From: Reuters
Published April 15, 2008 12:00 PM

Fortified breast milk may aid preemies' growth

By Amy Norton

NEW YORK (Reuters Health) - Adding a powdered nutrient supplement to breast milk may enhance premature infants' growth without interfering with breast-feeding, preliminary research suggests.

In a pilot study of 39 infants born weighing less than 4 pounds, Canadian researchers found that babies who were fed breast milk fortified with vitamins, minerals and other nutrients generally showed better growth than those given breast milk alone.

After 12 weeks, infants on fortified breast milk were longer, on average, and had a larger head circumference, the researchers report in the journal Pediatrics.


What's more, although the measure required mothers to use a breast pump, and mix half their milk with the powdered supplement, it did not seem to interfere with their ability to breast-feed.

At the end of the study, there was no significant difference in the percentage of breast milk received by the infants in the supplemented breast milk group and those in the unfortified breast milk group.

Newborns who are very premature or underweight begin life at a disadvantage because their nutrient reserves are lower than normal. While still in the hospital, these infants often have extra nutrients added to their breast milk.

The new findings suggest the same could be done for a short time after the babies go home, lead researcher Dr. Deborah L. O'Connor, of the Hospital for Sick Children in Toronto, told Reuters Health.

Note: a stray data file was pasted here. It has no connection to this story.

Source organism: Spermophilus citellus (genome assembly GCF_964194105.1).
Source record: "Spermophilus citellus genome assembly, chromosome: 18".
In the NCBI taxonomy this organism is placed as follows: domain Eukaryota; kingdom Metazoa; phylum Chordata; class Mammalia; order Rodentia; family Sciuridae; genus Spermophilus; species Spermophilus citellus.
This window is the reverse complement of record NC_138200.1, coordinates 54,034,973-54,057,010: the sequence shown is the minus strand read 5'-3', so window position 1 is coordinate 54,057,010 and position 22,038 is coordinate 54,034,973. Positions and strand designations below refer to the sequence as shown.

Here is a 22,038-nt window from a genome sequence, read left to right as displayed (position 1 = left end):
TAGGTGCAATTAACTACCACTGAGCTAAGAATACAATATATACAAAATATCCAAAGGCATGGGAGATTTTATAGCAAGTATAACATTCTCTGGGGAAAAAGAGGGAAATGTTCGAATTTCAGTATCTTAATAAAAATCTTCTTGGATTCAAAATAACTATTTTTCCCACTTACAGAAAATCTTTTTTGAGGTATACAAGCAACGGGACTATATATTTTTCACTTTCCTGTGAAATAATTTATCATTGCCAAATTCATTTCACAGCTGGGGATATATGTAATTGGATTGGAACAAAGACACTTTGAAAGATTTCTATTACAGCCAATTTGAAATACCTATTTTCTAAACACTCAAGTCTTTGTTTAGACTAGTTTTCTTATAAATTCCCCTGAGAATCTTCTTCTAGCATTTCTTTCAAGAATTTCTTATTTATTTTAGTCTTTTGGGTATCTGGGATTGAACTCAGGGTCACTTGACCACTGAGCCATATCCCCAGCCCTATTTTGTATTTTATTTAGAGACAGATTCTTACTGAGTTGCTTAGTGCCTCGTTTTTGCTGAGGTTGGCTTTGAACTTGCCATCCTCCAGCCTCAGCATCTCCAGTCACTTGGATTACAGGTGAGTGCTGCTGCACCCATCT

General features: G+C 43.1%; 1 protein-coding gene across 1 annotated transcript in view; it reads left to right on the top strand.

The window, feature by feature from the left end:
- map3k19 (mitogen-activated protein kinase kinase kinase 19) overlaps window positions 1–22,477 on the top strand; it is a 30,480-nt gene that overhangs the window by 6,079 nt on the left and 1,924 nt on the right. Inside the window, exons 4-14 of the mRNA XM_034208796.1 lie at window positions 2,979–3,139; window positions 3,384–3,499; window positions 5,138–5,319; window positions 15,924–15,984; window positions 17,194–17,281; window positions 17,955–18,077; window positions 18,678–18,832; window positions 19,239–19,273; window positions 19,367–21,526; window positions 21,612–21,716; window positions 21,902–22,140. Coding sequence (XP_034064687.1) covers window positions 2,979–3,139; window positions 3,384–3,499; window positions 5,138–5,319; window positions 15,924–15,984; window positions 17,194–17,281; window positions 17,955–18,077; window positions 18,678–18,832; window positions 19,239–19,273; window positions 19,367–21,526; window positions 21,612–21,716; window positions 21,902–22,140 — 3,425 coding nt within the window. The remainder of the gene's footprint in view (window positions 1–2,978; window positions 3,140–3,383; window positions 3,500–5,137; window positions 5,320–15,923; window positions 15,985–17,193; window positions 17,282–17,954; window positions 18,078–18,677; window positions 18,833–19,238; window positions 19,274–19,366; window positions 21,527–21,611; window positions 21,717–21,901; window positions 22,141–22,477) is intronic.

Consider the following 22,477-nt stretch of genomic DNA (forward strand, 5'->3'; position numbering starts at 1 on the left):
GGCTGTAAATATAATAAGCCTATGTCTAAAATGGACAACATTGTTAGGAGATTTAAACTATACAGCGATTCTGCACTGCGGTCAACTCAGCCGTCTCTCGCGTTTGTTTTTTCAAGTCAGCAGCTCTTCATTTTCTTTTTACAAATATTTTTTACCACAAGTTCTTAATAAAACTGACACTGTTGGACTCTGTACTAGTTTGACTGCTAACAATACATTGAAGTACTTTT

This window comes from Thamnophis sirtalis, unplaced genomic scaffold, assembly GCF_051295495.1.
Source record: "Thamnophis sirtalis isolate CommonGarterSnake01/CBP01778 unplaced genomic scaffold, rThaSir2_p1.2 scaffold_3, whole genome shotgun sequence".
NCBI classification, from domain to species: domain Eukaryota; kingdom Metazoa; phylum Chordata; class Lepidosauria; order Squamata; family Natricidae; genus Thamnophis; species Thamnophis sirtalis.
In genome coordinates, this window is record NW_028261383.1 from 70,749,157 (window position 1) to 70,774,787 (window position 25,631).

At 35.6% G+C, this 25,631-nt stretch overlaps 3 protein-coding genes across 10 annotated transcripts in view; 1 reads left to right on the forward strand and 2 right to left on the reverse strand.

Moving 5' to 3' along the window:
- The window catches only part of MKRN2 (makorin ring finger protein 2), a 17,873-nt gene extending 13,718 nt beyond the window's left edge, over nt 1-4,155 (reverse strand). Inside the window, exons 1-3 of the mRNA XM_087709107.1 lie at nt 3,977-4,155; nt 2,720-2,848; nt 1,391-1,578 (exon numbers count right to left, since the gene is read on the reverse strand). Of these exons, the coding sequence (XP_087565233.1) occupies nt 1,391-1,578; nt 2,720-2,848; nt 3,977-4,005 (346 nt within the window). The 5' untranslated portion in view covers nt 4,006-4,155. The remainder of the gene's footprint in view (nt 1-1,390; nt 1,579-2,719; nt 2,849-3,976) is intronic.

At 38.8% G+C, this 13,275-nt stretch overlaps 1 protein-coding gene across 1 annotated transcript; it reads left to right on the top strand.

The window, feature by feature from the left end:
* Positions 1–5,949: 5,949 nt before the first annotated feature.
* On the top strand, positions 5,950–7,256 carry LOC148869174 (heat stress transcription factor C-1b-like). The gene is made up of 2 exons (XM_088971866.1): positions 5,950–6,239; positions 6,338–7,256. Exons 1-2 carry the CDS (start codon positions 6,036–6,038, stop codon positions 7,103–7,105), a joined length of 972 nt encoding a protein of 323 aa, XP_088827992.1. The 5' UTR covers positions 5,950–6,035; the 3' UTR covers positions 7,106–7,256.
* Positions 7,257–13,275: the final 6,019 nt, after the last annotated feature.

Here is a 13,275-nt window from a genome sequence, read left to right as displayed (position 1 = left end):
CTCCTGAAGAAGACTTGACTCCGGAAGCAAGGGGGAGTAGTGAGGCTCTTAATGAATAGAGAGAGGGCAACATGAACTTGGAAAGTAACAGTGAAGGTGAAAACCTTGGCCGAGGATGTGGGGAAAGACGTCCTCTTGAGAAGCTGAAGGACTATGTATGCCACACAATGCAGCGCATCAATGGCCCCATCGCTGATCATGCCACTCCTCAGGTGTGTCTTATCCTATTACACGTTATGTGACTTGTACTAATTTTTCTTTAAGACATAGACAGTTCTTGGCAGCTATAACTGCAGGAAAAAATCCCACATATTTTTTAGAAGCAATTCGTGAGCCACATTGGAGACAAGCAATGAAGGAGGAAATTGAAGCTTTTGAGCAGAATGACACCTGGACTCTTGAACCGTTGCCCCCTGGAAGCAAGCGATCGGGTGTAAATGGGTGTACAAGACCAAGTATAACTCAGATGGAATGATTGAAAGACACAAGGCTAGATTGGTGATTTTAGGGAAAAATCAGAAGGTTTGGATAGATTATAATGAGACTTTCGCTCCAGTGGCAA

In the U.S., the same breast-milk fortifiers used in hospitals are available for home use, though this is not common practice. The supplements are complicated to use, O'Connor explained, and parents should only do so under medical supervision.

The amount of supplemental powder to be added to any one infant's breast milk must be precisely calculated to avoid unsafe levels of any nutrient. Because the powders are not sterile, O'Connor noted, parents need to learn how to prepare the feedings in a hygienic manner.

Larger, longer-term studies are still needed to confirm that using breast-milk fortifiers at home is beneficial, according to O'Connor and her colleagues.

For now, O'Connor said, parents of very premature or underweight newborns should know that breast-feeding is the "very best possible way for them to nourish their babies."

Parents who plan to breast-feed should work with their doctor or a dietitian to develop a plan for meeting all of their baby's nutritional needs, she advised.

Mothers in the current study were given not only the nutrient supplement, but help from a lactation consultant as well. O'Connor recommended that before they take their baby home from the hospital, parents get the number of a lactation consultant with expertise in very premature and low-birthweight infants.

The supplement used in the study was provided by Montreal-based Abbott Nutrition. The researchers report no financial interests in the study results.

SOURCE: Pediatrics, April 2008.

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